Do some of your relationships seem stagnant? Do you sense a lack of connection with others? Perhaps practicing the Platinum Rule will give you the boost you need.

There are different kinds of gifts, but the same Spirit distributes them. There are different kinds of service, but the same Lord. There are different kinds of working, but in all of them and in everyone it is the same God at work (1 Corinthians 12:4-6).

Though I am free and belong to no one, I have made myself a slave to everyone, to win as many as possible. To the Jews I became like a Jew, to win the Jews. To those under the law I became like one under the law (though I myself am not under the law), so as to win those under the law. To those not having the law I became like one not having the law (though I am not free from God’s law but am under Christ’s law), so as to win those not having the law. To the weak I became weak, to win the weak. I have become all things to all people(I) so that by all possible means I might save some. I do all this for the sake of the gospel, that I may share in its blessings (1 Corinthians 9:19-23).

Prayer:

Heavenly Father, help me to love others the way You love. Rather than expect others to fit into my mold, help me to value their differences. Teach me to connect in ways that are meaningful to them. Empower me to first do to others as I would have them do to me, and then go beyond to do to others as they want me to do to them. In all these things may I honor You. In Jesus’ Name. Amen.

Posted in Advent/Christmas, Servant Leadership, Vision & Goal Setting

Telescopic Vision and the Wise Men

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When we think of the Christmas story, some important characters come to mind. First and foremost is the Christ Child with His mother Mary and Joseph. There are the angels and shepherds. Almost every nativity scene includes the magi, wise men from the East who travel to find the Holy Babe in order to worship Him. Historically the wise men arrived at His residence some time between His dedication at the temple (eight days old) and before He turned two years of age. It is entirely possible that Jesus Christ was walking and talking when the wise men presented Him with gifts of gold, frankincense, and myrrh.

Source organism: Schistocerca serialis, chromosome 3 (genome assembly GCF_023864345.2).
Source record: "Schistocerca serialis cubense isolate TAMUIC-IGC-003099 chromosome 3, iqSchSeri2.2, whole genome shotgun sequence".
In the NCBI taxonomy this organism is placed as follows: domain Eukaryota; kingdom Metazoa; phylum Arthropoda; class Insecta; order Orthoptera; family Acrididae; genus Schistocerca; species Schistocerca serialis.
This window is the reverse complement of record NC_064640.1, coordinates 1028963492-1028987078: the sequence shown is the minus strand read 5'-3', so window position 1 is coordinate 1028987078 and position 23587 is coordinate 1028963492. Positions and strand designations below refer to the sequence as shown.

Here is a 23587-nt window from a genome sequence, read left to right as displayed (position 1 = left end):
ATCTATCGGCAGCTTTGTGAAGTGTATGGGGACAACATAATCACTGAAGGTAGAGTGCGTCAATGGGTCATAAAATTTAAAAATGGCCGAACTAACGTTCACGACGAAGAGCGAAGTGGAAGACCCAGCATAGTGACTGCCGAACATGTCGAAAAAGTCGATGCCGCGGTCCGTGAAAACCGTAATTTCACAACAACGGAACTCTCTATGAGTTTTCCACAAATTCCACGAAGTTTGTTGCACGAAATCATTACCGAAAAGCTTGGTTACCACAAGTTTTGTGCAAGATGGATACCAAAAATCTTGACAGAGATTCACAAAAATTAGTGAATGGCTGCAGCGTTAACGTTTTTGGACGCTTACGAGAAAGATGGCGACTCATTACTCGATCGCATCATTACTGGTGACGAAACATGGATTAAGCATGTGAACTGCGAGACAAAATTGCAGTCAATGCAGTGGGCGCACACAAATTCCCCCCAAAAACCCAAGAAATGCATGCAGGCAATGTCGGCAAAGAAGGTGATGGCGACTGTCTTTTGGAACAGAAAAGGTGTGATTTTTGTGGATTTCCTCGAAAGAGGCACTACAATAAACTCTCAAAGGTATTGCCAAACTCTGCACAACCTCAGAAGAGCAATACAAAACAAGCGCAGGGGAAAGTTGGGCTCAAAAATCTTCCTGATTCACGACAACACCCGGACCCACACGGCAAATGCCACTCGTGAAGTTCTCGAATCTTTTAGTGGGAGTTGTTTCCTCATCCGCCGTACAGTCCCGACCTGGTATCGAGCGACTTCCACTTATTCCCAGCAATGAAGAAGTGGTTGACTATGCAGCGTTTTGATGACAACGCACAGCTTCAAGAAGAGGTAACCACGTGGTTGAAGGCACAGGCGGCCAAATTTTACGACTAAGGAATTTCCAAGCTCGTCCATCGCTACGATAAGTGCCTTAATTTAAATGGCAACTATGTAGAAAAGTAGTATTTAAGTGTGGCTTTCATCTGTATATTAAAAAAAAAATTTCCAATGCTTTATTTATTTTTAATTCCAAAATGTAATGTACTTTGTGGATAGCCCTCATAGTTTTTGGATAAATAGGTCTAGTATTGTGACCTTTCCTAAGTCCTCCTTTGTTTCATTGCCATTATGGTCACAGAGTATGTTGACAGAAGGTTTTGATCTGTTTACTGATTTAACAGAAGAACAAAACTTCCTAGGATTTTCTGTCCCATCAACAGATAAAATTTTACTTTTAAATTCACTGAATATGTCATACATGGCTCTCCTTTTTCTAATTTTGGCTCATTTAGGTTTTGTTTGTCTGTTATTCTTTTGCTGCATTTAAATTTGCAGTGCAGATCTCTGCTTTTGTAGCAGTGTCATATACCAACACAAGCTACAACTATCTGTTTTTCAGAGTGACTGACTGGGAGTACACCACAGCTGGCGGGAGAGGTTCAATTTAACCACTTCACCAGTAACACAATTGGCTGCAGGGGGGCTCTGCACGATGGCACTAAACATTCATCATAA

Even though the wise men aren’t technically a part of the birth of Christ, their dedication to find and worship Him is remembered and celebrated. January 6th is designated as Epiphany—the Day of the Wise Men—and marks the end of the Christmas holiday.

The magi were men of vision. Men of great learning, by studying the stars they had discovered that the King of the Jews was born. They made it their mission to seek Him. During the same time, Israel was in upheaval because of the census. Everyone was required to go to their birthplace to register. The typical person wasn’t concerned with looking at the sky and pondering the meaning of the arrival of a new star. Their focus was to deal with the inconvenience of Caesar’s decree and to get through the day.

Rev. Ken Williamson describes the contrast in approaches as telescopic vision versus microscopic vision.

Like the wise men of old, telescopic vision looks beyond the here and now. It focuses on the possibilities and recognizes God’s presence in the future as it unfolds. It is full of faith and hope, relying on the Lord to lead the way.

Microscopic vision looks at the infinitesimal details of the current situation and gets weighed down. It is realistic and practical, but is also easily distracted by the stressors of the present.

It would be ideal to combine the best of both visions. Unfortunately, we tend to favor one approach over the other. There is definitely a time and place to tend to the affairs of today, but we must guard against operating in survival mode. However, in order to thrive as leaders, we must develop the habit of telescopic vision.

We gaze at the horizon, trusting in God’s goodness and unlimited resources. We walk forward faithfully, confident in God’s incredible plans, and invite others to join us.

Tradition says that after the wise men worshiped Jesus Christ, they returned to their homes and shared the good news of His birth. They continued to practice telescopic vision and looked forward to salvation. Eventually they were baptized by the Apostle Thomas.

Be encouraged by the wise men’s pursuit of Jesus Christ this Christmas season. With eyes of faith, pursue God’s love and will for you, your family, and other places of influence.